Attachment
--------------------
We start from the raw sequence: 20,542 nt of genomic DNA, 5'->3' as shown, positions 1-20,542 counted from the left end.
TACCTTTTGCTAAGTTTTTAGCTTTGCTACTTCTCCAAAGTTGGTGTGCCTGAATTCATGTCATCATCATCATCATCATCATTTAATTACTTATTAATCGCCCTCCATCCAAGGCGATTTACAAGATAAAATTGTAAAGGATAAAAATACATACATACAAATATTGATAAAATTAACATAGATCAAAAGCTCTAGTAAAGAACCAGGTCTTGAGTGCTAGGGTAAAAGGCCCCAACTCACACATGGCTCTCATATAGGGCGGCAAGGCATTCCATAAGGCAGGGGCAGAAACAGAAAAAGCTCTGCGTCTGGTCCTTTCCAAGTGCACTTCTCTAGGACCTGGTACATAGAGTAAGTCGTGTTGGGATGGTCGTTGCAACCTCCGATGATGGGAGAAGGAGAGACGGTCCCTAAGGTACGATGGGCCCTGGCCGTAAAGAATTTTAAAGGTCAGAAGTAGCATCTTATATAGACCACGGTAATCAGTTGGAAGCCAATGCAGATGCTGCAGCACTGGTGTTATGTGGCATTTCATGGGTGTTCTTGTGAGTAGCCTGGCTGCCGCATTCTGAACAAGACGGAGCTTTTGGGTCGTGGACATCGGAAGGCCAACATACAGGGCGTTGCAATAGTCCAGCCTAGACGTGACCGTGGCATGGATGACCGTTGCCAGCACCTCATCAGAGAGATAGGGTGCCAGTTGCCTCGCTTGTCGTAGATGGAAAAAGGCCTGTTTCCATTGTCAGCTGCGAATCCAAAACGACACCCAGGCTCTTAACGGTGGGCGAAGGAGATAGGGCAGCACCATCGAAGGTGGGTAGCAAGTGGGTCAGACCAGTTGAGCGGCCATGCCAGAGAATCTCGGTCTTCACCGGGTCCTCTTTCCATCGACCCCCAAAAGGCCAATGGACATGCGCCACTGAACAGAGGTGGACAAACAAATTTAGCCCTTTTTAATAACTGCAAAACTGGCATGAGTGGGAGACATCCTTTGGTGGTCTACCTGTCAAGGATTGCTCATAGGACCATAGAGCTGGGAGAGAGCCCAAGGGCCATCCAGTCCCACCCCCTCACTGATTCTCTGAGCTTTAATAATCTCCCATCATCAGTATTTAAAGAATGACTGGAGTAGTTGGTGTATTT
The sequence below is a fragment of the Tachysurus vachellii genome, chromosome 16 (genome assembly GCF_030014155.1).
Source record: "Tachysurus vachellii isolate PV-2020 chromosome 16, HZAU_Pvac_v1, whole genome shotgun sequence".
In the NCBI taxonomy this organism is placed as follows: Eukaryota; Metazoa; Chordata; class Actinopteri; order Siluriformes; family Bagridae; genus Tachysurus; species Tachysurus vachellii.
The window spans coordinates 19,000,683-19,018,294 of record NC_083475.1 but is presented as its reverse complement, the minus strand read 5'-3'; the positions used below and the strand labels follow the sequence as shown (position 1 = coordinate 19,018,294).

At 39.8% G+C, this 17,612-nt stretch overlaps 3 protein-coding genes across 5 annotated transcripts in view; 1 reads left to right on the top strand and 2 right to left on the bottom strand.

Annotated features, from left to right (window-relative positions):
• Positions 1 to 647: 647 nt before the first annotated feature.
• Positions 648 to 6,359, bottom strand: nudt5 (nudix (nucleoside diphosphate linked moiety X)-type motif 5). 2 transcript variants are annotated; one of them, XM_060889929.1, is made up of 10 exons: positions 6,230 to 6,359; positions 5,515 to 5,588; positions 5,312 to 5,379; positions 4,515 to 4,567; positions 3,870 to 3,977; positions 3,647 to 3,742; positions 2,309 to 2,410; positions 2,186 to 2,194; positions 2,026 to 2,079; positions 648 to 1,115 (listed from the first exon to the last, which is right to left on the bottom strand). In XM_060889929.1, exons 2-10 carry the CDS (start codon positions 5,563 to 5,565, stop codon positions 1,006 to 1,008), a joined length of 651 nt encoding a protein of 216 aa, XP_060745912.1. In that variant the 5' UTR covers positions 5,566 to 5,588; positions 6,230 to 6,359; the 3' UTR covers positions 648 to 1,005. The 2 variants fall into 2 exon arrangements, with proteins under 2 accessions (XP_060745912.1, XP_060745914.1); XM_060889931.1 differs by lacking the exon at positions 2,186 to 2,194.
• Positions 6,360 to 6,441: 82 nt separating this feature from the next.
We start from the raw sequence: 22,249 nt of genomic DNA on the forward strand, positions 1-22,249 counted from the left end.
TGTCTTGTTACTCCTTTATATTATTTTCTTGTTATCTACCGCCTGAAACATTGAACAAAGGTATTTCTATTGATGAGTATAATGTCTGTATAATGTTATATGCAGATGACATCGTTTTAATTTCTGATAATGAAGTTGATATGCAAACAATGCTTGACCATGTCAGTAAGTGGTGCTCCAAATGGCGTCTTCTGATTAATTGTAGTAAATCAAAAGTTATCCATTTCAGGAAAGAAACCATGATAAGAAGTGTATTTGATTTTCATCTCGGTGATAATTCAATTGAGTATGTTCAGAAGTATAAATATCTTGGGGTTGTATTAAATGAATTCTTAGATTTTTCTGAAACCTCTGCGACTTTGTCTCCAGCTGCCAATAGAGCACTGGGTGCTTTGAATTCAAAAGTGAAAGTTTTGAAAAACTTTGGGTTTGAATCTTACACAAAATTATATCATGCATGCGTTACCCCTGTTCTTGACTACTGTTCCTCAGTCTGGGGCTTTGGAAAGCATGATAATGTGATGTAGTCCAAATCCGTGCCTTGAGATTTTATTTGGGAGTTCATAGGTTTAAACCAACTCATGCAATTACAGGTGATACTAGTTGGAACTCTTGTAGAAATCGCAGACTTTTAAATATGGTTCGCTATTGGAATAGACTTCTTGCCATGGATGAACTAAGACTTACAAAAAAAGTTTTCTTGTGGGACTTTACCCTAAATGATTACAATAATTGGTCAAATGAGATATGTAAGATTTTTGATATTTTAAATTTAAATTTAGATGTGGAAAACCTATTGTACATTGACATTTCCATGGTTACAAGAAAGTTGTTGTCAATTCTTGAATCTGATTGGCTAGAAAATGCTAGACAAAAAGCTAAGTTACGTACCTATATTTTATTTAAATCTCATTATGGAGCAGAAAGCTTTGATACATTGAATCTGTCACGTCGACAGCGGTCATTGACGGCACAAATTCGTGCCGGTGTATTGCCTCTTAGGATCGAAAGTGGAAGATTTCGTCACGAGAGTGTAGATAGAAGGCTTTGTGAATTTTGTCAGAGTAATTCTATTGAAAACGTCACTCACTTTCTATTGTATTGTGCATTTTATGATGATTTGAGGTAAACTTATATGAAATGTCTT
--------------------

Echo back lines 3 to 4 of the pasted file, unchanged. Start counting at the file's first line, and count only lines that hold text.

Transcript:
The sequence below is a fragment of the Tachysurus vachellii genome, chromosome 16 (genome assembly GCF_030014155.1).
Source record: "Tachysurus vachellii isolate PV-2020 chromosome 16, HZAU_Pvac_v1, whole genome shotgun sequence".